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Alexandra Jaworski, Alex Gentle, Andrew J. Zele, Algis J. Vingrys, Neville A. McBrien; Altered Visual Sensitivity in Axial High Myopia: A Local Postreceptoral Phenomenon?. Invest. Ophthalmol. Vis. Sci. 2006;47(8):3695-3702. doi: 10.1167/iovs.05-1569.
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purpose. The present study investigated retinal integrity in high myopia using spatial psychophysical tasks.
methods. Ten axial high myopes (−8.5 to −11.5 D) and 10 age-matched control subjects (±1.0 D) were recruited. All participants underwent clinical examination and ocular biometry and demonstrated no visible macular disease with visual acuities better than 6/12. Foveal summation thresholds were determined for white and S-cone-isolating spots of various diameters up to 5.4° and spatial contrast sensitivity to luminance sine wave gratings (0.5–9.7 cyc/deg). Data were analyzed after correction for the magnification induced by eye size and correcting lens power.
results. Spatial summation for both white and S-cone-isolating spots showed a generalized loss of sensitivity at all spot sizes in myopes relative to control subjects (P = 0.01). Critical areas at maximum summation were significantly larger in myopes, for S-cone isolating spots only, after image size correction (P = 0.048). Sensitivity at maximum summation correlated negatively with vitreous chamber depth for both targets (P = 0.005). Sensitivities for S-cone and luminance spots also correlated (P < 0.001), indicating widespread dysfunction. Myopes displayed contrast sensitivity losses at high spatial frequencies (P ≤ 0.006) with a normal peak contrast sensitivity.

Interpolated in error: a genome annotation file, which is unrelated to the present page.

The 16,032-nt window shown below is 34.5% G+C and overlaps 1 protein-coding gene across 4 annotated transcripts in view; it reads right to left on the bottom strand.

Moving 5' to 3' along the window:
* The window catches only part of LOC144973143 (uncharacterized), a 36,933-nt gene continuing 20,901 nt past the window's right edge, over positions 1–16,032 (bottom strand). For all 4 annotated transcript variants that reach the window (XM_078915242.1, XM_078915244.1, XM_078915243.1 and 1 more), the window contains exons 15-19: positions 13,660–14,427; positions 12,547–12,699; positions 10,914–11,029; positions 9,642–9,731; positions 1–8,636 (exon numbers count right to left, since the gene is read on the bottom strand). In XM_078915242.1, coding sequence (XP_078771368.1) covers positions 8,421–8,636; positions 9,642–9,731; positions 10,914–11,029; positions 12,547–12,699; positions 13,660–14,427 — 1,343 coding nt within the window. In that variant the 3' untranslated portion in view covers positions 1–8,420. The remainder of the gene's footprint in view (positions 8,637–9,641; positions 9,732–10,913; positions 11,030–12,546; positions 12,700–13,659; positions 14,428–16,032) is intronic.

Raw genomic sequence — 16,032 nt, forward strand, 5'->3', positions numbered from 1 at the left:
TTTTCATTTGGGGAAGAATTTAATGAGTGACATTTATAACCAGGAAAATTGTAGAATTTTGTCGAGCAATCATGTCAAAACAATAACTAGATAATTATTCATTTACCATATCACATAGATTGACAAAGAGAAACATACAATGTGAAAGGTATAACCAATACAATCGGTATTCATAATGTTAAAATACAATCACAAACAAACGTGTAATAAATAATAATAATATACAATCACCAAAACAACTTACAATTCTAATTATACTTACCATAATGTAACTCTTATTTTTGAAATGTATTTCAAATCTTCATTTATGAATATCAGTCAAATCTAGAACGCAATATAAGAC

conclusions. These data can be interpreted to indicate that highly myopic eyes have either (1) a reduction in the number of receptors and/or a reduction in their sensitivity or, (2) a reduction in the sensitivity of postreceptoral processes. The presence of normal contrast sensitivity at low spatial frequencies indicates dysfunction at a postreceptoral level in high myopes.
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